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What is Therapeutic Riding?
Horseback riding, as a therapy, originated in Europe in the 1950s. North American Riding for the Handicapped Association (NARHA) was established in 1969 to promote, support and regulate the practice of therapeutic riding around the country. There are four primary fields of therapeutic riding, each with a different approach and focus. An integrated approach uses all four fields; however, each can be practiced as a specialty. The following summary is adapted from the NARHA handbook.
THERAPY: Equine activities are used as a form of therapy to achieve physical, psychological, cognitive, behavioral, and communication goals. The therapy is provided by a licensed/credentialed health professional.
EDUCATION: Equine activities are used to achieve psycho-educational goals for people with physical, mental and/or psychological impairments, as well as to provide the individuals with skills in the sport chosen. The horse is a strong motivator for accomplishing these goals.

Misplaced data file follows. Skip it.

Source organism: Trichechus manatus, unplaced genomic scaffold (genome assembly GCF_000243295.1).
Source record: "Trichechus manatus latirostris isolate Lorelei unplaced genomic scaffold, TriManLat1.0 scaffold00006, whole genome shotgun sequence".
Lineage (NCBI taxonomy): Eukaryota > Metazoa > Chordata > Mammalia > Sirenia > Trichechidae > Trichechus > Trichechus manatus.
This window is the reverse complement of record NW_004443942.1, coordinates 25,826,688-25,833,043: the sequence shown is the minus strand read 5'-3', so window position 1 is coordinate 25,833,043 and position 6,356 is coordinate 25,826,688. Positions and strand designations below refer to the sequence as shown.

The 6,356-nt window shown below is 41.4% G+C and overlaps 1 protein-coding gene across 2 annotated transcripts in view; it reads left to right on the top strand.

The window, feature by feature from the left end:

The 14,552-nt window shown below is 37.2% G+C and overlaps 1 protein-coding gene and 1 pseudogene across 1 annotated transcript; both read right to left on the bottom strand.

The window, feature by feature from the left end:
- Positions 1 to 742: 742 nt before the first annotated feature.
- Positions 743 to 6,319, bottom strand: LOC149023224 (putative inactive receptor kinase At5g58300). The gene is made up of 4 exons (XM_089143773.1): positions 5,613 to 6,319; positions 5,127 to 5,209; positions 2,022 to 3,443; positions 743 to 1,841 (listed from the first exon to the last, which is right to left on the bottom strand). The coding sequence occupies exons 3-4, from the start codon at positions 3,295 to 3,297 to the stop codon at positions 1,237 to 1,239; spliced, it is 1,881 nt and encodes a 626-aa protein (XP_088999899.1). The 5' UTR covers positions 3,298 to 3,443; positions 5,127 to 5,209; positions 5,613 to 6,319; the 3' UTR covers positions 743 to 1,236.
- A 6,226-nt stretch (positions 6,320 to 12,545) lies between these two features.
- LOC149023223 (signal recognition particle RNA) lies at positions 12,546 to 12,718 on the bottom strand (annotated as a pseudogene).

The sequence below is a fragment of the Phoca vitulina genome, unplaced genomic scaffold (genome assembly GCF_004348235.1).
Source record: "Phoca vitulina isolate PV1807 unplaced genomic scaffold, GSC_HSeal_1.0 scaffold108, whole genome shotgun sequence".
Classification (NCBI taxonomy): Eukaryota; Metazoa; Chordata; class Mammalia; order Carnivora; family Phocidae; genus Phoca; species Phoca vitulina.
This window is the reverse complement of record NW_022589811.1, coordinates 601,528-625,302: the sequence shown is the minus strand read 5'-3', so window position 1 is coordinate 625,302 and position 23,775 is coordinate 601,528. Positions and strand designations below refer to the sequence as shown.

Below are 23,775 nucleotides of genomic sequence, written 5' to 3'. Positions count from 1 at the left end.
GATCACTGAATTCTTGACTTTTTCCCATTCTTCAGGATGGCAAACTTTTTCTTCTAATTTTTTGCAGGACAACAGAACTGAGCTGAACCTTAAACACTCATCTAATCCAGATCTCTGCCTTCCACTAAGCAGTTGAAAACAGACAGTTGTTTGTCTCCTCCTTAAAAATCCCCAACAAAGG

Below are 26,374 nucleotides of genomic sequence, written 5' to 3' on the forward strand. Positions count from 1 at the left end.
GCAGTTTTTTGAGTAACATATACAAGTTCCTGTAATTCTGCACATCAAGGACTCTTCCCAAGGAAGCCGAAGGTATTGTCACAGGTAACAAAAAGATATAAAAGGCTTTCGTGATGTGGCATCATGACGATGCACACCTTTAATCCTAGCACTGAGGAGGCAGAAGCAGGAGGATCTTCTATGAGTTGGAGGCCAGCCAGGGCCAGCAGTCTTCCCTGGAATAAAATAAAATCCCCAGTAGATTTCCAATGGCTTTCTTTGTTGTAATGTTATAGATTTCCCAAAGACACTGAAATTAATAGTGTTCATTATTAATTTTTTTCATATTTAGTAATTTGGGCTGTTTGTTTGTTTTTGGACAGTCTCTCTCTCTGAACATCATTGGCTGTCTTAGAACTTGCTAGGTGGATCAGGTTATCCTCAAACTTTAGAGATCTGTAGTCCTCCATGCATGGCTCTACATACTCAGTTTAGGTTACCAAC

SPORT: People with physical, mental and/or psychological impairments can participate in sports activities with the horse. These activities include riding, driving and vaulting as forms of recreation and competition. Activities are directed toward the acquisition of skills leading to the accomplishment of specific horsemanship goals.
RECREATION & LEISURE: People with physical, mental and/or psychological impairments may use equine activities as an enjoyable and relaxing experience that provides benefits in the areas of socialization, posture mobility and an overall improved quality of life.